Wow, that's a totally non-PC headline. But that was my first reaction on seeing the "New York" magazine article about HBO's newest show "Girls," written by the very talented Emily Nussbaum. I thought, "The show should be called 'White Girls.'" Because that's the demographic that it seems to be catering to.
In case you don't have HBO, or have not been reading the arts section lately, "Girls" is about four 20something, white women living in New York City. It's like a grittier, more awkward "Sex and the City," set in Brooklyn. The pilot is available on Youtube, having only premiered this past Sunday. I somehow feel like it's been around forever, considering all that's been written about it. Including this blog post (hah!).
I'm assuming Lena Dunham, the creator of "Girls" and the main character, didn't grow up in a homogenized place (being a born New Yorker), and she didn't go to school in a homogenized university. So why couldn't one of her girlfriends in the show be a person of color? Recently, there was a study that said college students are less inclined to be racist. But you can't see it with the current crops of "labia-saturated" shows this season ("2 Broke Girls," "Whitney," "New Girl"). Instead, it's upholding the same tired homogeneity that we should have outgrown along with dial-up internet and smart-less phones. And I find the argument that "Girls" is meant to tell the story of a certain demographic, privileged white girls, absurd. Because privileged white girls is not an underserved demographic.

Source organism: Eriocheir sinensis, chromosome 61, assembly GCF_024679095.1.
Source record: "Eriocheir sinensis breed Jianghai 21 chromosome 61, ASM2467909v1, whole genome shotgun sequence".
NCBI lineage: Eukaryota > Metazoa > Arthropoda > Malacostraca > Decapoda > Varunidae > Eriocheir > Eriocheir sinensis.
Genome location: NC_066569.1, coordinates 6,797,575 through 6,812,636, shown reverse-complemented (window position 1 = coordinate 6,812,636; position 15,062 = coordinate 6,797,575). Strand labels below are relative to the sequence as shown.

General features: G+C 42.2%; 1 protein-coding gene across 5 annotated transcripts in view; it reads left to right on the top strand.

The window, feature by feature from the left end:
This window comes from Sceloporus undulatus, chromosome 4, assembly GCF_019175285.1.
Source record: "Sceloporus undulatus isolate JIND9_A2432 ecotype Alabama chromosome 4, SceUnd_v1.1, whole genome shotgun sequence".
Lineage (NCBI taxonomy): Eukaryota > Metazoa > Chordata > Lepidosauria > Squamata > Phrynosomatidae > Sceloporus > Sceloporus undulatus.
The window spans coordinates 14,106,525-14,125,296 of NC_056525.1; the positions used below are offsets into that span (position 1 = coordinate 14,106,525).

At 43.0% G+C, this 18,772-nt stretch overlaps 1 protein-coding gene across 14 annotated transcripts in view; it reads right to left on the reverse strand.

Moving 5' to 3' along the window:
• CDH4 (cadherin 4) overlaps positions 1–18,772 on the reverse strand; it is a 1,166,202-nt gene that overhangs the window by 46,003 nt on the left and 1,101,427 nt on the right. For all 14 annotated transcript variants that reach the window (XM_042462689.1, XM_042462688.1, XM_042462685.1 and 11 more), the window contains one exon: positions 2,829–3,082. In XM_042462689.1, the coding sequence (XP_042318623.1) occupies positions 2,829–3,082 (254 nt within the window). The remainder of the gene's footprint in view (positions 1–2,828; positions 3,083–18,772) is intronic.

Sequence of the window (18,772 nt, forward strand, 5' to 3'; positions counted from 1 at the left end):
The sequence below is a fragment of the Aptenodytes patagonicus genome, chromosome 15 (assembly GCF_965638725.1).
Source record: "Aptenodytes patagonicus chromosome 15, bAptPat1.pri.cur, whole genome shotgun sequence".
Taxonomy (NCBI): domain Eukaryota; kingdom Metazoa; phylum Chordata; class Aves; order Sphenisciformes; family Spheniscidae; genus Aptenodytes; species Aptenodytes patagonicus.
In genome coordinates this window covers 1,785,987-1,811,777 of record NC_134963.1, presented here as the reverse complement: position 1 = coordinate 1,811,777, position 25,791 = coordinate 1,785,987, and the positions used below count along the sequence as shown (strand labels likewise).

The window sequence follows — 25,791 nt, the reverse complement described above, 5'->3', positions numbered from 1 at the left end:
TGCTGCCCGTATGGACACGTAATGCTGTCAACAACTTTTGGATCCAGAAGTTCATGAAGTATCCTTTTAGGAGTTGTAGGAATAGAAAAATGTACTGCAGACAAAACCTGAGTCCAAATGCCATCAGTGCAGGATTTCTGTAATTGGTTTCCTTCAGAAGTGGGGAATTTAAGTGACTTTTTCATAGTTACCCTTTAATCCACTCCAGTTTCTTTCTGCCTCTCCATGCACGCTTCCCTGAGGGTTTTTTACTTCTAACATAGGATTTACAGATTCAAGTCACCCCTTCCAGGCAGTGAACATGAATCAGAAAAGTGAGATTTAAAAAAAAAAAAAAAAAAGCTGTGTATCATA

|"Sex and the City," the mother of "Girls"|
In real life, people don't make friends based on race. No one is thinking, "I need to get an Asian friend" (though many guys do talk about getting an Asian girlfriend but that's another can of racist bullshit). Instead, skin color is like hair color, it's just a tiny detail in the grand scheme of a person. I guess I'm saying that privileged, narcissistic people come in all colors, not just white. And most people my age struggle with the same problems, whether its making rent, screwing the wrong men, or trying to go through the motions of adulthood and not knowing what those motions mean. And that's what makes "Girls" such a potentially wonderful creation, because it presents a viewpoint of an age group that is often idealized and sexualized. It shows us as struggling, flawed, repellent, hairy, petulant and rounded (both physically and character-wise). In short: human beings. "Girls" has the potential to be more than another privileged white girls story.
To quote Jenna Wortham, for "The Hairpin":
Because these girls on Girls are like us, they are like me and they are like you, they are beautiful, they are ballsy, they are trying to figure it out. They have their entire lives ahead of them and I can’t wait to see what happens next. I just wish I saw a little more of myself on screen, right alongside them.
So I guess what I'm saying is it's disappointing to see a person who is supposed to be my age (Dunham's 25, I'm 24), having been heralded as the mouthpiece for the millennial generation by a number of television critics, with every opportunity to change the status quo, and instead choose to not be responsible with that mantle. Instead, it's the same old story just told through a grimier lens.
Though Dunham has said that she will address the race issue if "Girls" gets a second season. Seeing as renewal is likely I'll hold her to that.